This is so easy I am a bit embarrassed to even post it, but then I would also have to admit to eating a whole box of figs in one week. Yes fresh figs are my weakness, I think partly because they bring back such fond family memories. I remember holidays in Italy with my parents, finding fresh figs at the local market and eating them wrapped around parma ham, it felt so decadent. Sweet, salty and simple and a whole mouthful of delicous flavour. I love how well they work in seemingly unusual combinations.
Figs are an ancient fruit and properly one of the earliest fruits we cultivated. The fig flesh is actually the inverted flower of the fig tree. Maybe that is what makes them so magical the fact that you are eating a flower and not a fruit.
Like all fruit and vegetables figs are rich in antioxidants especially polyphenols. Antioxidants are really the best health insurance policy you can eat because they help keep the immune system strong and can therefore prevent disease and slow down ageing. Eat them fresh if you can but when dried their nutrient density and antioxidant properties are even greater. Fresh or dried they are wonderful at keeping our bowels regular, a cornerstone of good health.
Here is a simple fig salad I made last week when I came across my box of figs, the key here is the black pepper. This salad is so simple it lets the ingredients shine and star of the show are figs so make it with the very best figs you can find. Sweet and ripe.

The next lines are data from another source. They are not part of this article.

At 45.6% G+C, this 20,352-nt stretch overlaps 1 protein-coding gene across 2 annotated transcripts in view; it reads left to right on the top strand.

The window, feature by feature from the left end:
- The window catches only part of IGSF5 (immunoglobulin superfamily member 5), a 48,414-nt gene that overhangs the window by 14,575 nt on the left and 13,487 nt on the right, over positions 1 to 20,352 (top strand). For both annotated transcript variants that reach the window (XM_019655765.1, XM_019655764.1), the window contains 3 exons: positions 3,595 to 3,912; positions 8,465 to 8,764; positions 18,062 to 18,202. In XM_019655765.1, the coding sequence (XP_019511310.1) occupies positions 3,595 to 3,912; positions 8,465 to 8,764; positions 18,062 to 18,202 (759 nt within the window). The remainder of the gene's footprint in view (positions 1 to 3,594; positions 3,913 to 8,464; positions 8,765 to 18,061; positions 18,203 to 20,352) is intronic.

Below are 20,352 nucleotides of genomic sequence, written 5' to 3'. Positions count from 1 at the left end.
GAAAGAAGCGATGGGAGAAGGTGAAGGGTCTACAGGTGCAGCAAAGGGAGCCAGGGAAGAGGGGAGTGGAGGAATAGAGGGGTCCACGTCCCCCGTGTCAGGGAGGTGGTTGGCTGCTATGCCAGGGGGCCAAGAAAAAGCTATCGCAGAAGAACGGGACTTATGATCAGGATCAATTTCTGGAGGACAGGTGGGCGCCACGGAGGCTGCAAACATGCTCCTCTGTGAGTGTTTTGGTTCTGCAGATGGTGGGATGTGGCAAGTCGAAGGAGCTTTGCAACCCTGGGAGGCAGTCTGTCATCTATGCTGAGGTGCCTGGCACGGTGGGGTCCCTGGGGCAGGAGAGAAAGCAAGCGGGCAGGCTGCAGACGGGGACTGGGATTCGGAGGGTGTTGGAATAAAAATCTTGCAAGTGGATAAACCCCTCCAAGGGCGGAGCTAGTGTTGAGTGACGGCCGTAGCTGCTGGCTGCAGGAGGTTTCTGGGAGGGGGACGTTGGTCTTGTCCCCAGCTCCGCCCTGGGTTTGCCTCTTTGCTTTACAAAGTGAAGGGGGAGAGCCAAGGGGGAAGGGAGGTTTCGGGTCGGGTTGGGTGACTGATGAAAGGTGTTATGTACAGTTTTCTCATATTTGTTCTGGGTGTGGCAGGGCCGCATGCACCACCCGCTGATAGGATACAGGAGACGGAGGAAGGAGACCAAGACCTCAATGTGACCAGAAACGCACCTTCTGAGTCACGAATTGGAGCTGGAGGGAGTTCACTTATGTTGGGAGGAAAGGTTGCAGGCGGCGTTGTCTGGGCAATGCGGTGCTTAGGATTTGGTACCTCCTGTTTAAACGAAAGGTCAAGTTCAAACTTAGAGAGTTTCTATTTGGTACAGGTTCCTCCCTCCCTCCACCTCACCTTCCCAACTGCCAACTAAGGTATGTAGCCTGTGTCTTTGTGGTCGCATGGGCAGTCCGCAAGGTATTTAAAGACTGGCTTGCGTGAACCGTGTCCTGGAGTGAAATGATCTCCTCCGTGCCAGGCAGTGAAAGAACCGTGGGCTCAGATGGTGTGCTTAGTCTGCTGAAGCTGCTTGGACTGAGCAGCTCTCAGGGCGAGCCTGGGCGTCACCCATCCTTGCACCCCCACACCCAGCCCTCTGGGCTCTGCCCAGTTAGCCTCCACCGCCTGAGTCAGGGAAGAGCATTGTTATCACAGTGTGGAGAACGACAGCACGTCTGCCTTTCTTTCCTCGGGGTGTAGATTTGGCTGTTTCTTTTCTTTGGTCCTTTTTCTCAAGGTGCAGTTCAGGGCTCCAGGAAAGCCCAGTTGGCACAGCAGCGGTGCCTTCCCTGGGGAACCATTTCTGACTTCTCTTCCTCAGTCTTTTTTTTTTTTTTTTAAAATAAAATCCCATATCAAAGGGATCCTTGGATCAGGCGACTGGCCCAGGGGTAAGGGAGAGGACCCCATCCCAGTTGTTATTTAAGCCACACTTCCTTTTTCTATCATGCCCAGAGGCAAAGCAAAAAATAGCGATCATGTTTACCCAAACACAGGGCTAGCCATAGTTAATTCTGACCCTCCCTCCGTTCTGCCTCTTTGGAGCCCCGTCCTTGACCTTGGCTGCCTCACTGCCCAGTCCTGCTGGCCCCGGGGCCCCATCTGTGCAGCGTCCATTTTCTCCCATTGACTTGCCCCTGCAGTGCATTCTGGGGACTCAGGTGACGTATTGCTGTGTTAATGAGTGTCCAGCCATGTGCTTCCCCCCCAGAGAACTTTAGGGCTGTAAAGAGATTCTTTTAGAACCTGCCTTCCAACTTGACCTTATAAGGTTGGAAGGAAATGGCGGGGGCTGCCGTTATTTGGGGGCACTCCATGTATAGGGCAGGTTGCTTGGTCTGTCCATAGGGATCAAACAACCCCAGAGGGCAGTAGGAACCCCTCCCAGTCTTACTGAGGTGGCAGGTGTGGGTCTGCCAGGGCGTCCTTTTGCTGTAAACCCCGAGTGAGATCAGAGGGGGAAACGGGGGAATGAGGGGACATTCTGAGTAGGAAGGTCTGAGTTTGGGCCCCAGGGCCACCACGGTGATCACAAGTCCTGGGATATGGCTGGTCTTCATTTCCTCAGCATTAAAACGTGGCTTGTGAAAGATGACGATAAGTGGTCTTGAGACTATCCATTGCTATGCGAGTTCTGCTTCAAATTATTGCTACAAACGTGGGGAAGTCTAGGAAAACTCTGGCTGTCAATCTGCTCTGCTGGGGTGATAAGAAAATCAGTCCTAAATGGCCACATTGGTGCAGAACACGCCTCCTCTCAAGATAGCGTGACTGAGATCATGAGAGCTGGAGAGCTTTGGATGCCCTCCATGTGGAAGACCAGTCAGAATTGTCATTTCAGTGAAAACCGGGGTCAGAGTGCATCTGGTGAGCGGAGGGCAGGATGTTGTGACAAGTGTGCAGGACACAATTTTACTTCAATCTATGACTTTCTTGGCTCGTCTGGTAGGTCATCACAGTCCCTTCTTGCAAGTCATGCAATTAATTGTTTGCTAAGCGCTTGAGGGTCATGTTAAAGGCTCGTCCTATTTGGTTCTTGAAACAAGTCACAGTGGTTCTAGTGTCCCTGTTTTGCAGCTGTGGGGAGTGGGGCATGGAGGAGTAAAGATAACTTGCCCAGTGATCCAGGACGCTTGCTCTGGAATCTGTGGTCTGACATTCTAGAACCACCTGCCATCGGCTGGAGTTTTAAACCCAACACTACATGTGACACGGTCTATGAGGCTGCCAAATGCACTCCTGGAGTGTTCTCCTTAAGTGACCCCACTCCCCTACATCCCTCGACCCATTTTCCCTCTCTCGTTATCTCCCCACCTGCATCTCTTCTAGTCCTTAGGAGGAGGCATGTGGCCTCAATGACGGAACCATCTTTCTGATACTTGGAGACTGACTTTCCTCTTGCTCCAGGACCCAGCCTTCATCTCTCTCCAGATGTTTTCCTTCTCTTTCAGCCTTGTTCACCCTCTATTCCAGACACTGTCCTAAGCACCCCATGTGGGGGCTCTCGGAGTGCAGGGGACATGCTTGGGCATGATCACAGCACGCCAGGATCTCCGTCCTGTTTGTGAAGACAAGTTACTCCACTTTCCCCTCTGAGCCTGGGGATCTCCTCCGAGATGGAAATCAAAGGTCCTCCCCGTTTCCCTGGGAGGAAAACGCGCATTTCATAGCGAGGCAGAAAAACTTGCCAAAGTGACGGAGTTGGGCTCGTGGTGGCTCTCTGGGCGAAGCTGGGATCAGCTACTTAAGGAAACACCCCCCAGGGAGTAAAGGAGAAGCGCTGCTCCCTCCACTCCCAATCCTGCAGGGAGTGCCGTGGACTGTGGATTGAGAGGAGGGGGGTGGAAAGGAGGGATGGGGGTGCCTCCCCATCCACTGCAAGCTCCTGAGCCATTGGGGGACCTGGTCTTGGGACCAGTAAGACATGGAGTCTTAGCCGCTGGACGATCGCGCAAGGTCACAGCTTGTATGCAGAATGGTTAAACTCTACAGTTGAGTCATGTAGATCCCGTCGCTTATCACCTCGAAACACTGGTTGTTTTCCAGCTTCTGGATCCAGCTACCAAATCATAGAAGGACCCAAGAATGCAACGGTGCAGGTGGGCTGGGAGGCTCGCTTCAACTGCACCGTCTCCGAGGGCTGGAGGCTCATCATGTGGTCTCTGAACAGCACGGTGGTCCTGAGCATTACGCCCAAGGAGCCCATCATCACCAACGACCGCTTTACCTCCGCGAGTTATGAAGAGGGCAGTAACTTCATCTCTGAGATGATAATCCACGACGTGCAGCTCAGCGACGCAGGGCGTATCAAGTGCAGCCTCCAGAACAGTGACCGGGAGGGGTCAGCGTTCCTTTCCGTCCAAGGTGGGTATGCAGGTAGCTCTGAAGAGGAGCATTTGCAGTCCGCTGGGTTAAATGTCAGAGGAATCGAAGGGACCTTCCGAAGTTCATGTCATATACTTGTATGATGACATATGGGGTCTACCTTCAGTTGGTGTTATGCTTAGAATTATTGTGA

What you Need
Cream cheese or chèvre rolled in black paper
1 - 2 figs
EVO (Extra Virgin Olive Oil)
Tear up the rocket leaves and put onto a plate, finely slice the radish and sprinkle on top. Tear up the figs and place on salad leaves. I like to take the skin off but you can leave the skin on but make sure to wash them well if leaving skin on. Cut up some of the cheese and add to the salad. Sprinkle with a little balsamic vinegar and pour over olive oil. That's it, if you don't have cream cheese or chèvre you can use feta and add a generous grind of black pepper onto the figs.